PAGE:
Associazione Nazionale Medici Cardiologi Ospedalieri



A “paradoxical” MINOCA

Sarti Alberto Ferrara(Ferrara) – Azienda Ospedaliero-Universitaria di Ferrara | Cocco Marta Ferrara(Ferrara) – Azienda Ospedaliero-Universitaria di Ferrara | Campo Gianluca Calogero Ferrara(Ferrara) – Azienda Ospedaliero-Universitaria di Ferrara

Background: The acronym MINOCA refers to myocardial infarction with normal or near-normal coronary arteries on invasive angiography. We report a case of MINOCA caused by paradoxical coronary embolism due to a right-to-left shunting through a patent fossa ovalis. Integrated multimodality imaging diagnostic work-up has been crucial for identifying the mechanism underlying MINOCA.

Case Report: A 48-year-old male was admitted to the Coronary Care Unit for sudden-onset oppressive chest pain lasting 1 hour, radiating to the left arm; no specific changes in ST-segment on a 12-lead ECG and elevated high-sensitive troponin I (peak value 1562 ng). Transthoracic echocardiography showed normal dimensions and function of the cardiac chambers and excluded valvular and pericardial diseases. Given the characteristics of the chest pain, we performed an urgent coronary angiography that showed normal epicardial coronary, including testing for epicardial coronary spasm and microvascular dysfunction. We also used Optical Coherence Tomography on LAD e RCA to rule out critical stenosis and sign of plaque instability. To investigate the etiology of myocardial damage the patient underwent a cardiac magnetic resonance (CMR) imaging that yielded the following findings: hypokinesis of the inferior-middle segment of the left ventricle associated myocardial edema and near transmural LGE. These features were consistent with a recent ischemic injury. Additionally, CMR showed an atrial septal aneurysm and a channel-like pattern of the interatrial septum, raising the suspicion of patent foramen ovale (PFO). The transesophageal echocardiography and transcranial Doppler with bubble test confirmed the presence of a PFO responsible for right-to-left shunting. Atrial fibrillation was excluded with ECG telemetry throughout the entire 7day hospitalization.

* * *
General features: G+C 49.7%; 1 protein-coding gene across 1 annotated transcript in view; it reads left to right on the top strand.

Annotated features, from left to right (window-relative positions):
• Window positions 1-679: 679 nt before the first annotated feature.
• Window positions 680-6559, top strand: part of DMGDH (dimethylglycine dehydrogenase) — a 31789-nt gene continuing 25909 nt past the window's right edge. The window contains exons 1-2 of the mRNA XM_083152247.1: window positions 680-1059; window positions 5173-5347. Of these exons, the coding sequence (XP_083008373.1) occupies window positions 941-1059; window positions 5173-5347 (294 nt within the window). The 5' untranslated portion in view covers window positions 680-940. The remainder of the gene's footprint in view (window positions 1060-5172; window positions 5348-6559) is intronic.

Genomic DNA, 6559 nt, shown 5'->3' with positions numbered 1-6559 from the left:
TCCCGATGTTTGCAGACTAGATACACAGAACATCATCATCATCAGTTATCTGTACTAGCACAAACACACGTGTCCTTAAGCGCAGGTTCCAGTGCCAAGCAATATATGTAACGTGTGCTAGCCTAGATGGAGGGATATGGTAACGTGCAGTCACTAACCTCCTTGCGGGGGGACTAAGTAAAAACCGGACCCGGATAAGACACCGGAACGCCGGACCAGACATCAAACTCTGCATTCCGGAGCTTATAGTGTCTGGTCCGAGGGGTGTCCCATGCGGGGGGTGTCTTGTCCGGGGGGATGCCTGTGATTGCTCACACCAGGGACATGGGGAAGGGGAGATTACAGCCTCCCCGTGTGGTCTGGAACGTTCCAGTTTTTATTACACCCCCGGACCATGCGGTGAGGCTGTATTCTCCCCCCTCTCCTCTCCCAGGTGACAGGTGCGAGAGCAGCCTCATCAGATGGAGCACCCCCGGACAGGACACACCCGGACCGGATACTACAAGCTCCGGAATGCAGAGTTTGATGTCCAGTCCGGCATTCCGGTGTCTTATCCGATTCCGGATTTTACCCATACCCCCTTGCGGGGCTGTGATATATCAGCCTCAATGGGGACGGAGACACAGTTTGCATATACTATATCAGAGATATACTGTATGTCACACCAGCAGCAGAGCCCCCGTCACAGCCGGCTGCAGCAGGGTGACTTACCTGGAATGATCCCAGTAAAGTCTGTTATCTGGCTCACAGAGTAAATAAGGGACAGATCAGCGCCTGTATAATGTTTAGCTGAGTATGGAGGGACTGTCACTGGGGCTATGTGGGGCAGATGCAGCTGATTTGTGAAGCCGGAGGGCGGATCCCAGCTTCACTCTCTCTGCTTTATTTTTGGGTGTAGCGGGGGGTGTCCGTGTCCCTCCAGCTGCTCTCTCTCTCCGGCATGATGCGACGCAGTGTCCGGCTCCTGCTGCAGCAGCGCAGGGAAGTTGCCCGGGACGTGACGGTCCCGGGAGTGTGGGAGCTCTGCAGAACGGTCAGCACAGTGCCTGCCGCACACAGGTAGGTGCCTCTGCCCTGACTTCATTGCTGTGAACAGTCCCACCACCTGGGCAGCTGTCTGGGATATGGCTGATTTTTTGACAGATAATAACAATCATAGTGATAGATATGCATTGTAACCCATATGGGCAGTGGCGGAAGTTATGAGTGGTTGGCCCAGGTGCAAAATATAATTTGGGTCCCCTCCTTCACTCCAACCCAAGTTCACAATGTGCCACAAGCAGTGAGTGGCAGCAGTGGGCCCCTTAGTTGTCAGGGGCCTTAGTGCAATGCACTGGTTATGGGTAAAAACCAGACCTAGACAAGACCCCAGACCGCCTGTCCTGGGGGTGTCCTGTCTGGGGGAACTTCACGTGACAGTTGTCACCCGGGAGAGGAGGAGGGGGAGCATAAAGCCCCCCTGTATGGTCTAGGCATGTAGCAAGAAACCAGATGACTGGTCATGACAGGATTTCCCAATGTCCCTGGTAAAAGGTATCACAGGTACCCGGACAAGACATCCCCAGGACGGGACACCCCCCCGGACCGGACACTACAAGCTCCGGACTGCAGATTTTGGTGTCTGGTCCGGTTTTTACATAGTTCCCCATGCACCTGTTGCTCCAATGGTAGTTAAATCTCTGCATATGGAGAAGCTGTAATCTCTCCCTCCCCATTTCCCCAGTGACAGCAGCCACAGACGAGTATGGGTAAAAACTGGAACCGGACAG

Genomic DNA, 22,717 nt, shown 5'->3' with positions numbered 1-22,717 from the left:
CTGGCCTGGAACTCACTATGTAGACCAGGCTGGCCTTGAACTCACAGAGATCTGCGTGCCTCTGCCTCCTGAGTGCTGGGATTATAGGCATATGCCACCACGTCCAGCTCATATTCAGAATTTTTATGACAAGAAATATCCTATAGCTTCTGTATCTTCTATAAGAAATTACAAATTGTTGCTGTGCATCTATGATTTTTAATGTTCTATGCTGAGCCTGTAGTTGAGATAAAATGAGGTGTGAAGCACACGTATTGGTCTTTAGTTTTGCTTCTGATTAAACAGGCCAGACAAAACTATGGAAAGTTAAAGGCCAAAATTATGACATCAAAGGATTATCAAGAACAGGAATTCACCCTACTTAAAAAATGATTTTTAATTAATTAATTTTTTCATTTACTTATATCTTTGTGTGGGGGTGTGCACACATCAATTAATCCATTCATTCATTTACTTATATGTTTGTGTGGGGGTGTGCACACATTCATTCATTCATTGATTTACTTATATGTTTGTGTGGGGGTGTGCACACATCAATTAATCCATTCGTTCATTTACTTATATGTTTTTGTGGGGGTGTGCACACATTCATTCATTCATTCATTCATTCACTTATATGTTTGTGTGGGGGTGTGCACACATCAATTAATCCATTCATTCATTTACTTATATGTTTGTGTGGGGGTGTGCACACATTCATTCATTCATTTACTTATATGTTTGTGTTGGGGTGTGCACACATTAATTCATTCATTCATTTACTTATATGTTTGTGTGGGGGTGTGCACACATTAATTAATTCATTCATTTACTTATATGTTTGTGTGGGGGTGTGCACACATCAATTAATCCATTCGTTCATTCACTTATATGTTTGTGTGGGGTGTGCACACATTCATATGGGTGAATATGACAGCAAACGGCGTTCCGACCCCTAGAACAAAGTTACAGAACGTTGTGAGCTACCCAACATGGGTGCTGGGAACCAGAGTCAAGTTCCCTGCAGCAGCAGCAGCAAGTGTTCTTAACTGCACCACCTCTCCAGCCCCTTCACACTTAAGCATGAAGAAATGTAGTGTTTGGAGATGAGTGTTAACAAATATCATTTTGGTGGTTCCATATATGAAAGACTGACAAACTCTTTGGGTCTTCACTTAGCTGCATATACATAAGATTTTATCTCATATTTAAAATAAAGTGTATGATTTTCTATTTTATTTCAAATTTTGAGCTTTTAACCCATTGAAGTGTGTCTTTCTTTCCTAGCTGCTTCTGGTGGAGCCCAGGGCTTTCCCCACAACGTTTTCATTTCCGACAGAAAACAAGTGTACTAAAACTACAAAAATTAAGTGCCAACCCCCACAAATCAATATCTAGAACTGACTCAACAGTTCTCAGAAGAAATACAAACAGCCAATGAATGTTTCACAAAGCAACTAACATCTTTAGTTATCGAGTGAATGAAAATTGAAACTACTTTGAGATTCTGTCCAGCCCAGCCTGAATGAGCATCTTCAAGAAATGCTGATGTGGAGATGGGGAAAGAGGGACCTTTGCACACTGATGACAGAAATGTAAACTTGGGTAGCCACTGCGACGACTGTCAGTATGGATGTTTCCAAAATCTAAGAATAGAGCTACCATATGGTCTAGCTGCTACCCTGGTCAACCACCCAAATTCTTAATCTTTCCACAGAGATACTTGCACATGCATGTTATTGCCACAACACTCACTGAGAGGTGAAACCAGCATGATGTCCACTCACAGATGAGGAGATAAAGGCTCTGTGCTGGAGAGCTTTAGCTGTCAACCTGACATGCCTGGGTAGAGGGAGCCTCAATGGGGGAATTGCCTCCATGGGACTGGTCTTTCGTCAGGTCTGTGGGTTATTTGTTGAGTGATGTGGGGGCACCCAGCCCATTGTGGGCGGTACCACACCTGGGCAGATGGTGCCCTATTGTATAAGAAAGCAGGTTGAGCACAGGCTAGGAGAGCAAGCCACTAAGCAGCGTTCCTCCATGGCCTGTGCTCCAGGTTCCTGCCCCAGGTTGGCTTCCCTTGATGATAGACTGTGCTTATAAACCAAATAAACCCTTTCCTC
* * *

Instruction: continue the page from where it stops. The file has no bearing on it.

Conclusions: Based on the result of the overall clinical-instrumental evaluation, MINOCA caused by paradoxical coronary embolism due to a right-to-left shunting through a PFO was considered the most plausible diagnostic hypothesis. The patient underwent to interventional percutaneous closure of PFO and was discharged with no symptoms or complication at the follow-up.